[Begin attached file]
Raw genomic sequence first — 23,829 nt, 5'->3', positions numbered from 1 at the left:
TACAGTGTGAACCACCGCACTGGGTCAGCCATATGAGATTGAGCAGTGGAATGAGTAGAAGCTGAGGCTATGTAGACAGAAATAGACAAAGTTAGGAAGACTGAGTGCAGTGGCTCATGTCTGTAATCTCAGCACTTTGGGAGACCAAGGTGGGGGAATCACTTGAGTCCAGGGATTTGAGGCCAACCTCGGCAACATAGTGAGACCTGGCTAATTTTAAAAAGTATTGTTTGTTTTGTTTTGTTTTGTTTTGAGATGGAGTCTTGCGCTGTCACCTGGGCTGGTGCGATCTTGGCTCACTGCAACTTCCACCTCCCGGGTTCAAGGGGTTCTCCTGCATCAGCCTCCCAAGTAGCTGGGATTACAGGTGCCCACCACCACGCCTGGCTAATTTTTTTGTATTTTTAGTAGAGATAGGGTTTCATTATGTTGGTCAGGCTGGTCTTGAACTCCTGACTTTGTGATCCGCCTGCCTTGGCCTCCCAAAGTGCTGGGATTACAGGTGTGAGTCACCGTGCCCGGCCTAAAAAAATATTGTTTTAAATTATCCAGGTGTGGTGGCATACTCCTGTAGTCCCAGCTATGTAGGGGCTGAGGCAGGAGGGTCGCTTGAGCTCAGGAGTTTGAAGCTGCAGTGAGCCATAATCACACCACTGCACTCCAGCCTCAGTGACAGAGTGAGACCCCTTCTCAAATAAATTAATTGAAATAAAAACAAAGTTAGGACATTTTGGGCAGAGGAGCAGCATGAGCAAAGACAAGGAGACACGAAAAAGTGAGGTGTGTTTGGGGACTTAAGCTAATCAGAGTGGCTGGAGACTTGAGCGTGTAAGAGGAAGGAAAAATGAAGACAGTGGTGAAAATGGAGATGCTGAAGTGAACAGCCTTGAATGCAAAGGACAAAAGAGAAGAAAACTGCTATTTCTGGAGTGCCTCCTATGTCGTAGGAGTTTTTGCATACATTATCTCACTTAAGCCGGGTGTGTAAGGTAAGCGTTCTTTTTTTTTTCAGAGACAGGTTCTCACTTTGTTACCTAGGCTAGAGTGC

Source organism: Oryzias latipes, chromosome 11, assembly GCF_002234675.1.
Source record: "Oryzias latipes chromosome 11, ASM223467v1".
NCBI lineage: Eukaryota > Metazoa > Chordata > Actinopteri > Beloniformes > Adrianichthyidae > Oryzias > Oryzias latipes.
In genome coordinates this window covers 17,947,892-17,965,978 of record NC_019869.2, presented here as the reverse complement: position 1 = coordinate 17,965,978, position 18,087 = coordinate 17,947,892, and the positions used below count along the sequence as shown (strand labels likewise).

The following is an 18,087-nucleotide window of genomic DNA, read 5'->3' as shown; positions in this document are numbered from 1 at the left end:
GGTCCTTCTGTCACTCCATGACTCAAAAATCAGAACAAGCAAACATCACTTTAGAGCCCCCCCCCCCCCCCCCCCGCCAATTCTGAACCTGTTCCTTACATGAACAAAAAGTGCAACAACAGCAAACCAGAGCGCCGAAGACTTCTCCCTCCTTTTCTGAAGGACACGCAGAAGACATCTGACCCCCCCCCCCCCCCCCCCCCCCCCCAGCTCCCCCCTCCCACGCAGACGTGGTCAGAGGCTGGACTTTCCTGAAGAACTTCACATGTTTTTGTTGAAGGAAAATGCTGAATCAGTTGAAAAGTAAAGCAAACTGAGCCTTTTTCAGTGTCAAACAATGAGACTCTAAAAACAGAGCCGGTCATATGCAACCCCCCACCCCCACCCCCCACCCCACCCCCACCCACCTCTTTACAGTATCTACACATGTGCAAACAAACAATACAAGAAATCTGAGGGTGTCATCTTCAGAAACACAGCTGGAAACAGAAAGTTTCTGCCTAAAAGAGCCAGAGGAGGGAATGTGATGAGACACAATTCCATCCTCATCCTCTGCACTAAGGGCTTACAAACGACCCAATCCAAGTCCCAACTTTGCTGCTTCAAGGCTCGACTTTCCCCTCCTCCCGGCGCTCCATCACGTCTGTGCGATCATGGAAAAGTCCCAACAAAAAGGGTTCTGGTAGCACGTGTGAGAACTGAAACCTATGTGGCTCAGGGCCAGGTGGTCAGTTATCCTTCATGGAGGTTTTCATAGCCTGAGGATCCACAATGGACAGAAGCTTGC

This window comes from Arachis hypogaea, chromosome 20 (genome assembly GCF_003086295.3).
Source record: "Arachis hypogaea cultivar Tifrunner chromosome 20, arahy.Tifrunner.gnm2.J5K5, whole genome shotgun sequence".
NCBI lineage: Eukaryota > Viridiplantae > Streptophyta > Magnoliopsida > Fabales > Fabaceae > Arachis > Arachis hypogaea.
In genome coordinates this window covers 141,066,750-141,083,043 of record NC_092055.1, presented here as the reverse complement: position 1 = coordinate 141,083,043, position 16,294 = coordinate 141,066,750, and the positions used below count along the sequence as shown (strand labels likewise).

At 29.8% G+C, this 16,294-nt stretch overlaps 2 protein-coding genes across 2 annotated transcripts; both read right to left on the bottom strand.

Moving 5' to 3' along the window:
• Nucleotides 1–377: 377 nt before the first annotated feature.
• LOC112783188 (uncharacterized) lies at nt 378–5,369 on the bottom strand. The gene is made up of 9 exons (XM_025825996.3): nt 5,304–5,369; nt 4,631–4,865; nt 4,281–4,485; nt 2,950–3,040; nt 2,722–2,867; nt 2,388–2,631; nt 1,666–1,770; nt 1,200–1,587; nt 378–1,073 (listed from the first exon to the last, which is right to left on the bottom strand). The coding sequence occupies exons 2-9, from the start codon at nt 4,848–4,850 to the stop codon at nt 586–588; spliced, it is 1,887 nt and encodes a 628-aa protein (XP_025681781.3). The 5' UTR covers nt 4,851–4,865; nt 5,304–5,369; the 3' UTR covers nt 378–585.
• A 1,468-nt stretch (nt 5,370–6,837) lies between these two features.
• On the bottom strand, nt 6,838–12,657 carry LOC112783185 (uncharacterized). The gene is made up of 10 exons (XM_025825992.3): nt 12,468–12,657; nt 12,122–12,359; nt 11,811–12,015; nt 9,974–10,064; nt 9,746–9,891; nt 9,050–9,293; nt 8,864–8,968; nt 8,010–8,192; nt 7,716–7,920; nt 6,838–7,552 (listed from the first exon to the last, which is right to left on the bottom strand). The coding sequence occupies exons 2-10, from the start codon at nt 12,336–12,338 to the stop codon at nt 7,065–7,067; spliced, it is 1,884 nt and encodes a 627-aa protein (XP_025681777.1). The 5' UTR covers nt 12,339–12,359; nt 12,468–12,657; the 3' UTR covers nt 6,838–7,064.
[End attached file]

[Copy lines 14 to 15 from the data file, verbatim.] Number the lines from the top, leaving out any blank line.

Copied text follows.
Moving 5' to 3' along the window:
• Nucleotides 1–377: 377 nt before the first annotated feature.